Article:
I'd appreciate any advice. Thanks.
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nonlinear wrote:
May 22nd, 2019 2:22 pm
We had the pleasure of having Robert install hardwood flooring in our townhouse recently, just wanted to share my experience here.

We went with Vintage 5" NSS engineered hardwood (white oak Apollo, UV urethane oil finish) based largely on all the good things said about the company and product in this thread. This was a good decision, the wood is beautiful and if I'm not mistaken there were no rejected boards out of 11 boxes.

I removed the old flooring (carpet, underlay, tack strip, staples), undercut the drywall, and cleaned/screwed down the subfloor. I had initially considered installing the flooring myself but I got spooked with the flatness (or lack thereof) of the subfloor. I contacted Robert and was lucky that he was willing/able to squeeze the job into his busy schedule. After watching him do his thing there is no doubt in my mind that hiring a pro for the flooring installation was the right decision.

The amount of work he put in to improve the flatness of the subfloor tells me he prioritizes doing the job properly over getting it done quickly. The flooring installation itself looks incredible and the attention to detail in the nosing to the stairs and the reducer to the tiled bathroom is top notch. Plus, he's a great guy to talk to and appreciates a good coffee.

From what I understand these kinds of installations are very rare for him these days. Nonetheless, if you are planning a hardwood flooring project and can do some/all of the prep work yourself, it's worth sending him a message.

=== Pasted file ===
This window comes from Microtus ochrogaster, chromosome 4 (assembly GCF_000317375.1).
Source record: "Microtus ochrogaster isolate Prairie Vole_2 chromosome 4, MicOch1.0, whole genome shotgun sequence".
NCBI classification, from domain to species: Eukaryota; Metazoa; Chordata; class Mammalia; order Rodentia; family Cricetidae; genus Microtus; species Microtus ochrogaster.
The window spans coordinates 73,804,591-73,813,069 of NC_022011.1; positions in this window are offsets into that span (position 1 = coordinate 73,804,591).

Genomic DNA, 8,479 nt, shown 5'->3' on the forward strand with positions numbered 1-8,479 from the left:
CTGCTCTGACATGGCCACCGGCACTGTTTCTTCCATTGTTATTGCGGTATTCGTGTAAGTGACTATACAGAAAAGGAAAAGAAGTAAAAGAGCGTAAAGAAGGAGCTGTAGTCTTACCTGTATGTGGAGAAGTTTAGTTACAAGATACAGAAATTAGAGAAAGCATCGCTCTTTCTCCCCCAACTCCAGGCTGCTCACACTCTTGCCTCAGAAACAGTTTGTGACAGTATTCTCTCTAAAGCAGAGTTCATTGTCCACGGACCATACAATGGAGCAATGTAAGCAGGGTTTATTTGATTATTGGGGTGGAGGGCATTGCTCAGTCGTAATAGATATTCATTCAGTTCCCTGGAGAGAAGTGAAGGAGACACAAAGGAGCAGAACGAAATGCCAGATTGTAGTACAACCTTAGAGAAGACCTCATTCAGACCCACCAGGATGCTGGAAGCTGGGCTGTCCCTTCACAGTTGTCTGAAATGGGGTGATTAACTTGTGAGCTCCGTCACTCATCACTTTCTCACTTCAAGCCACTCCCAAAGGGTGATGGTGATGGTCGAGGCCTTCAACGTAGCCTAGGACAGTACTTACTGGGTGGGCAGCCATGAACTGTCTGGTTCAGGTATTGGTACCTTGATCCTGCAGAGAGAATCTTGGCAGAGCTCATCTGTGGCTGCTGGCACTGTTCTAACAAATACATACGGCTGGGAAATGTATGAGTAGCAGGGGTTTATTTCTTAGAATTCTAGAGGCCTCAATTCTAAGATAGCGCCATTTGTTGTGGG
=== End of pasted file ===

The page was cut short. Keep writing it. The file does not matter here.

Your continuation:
Thanks for the feedback and glad to hear you're happy with the final outcome Slightly Smiling Face And yes the coffee was great Ok Hand Sign
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SushantV19370 wrote:
May 24th, 2019 1:07 pm
So I bought this house and it has very nicely done hardwood. I don't like the color of it however (some dark cherry red osrt of shade). How much would it cost to get the stain changed? The area should be less than 800 sq ft (for the segments covered with hardwood.
Real pro charges around $3-$4 sq ft depending what's required. There are guys that are much cheaper but remember this is like painting a car, you will see every imperfection if not done right! Everything has to be empty off the floor and you cannot walk on the floor for few days. Otherwise replace the floors.
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Oct 2, 2007
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Our new floor sounds like rice krispies. Would really appreciate any comments.


(tons of details in the description)

Builders are pointing to humidity as the issue. Moisture content of floor is 6% (which seems fine after researching?).

Humidity of the house was a little dry in April 2019 around 33% @ 20c. Installed whole-house humidifier and has since been 43% @ 20c. No difference, problem seems worse.

A few other details
- Engineered hardwood (manufacturer Laurentian Hardwood)
- Subfloor is "subfloor grade" OSB. Could be a little flatter (some baseboard gaps)
- Floor installed with staples, unsure of gauge
- Wax paper as underlay
- Issue occurs in high traffic areas, little to no issue in areas that aren't regularly walked on.
- NS house, 5500sqft, forced air, possession April 1st 2019. No floor issues when purchased.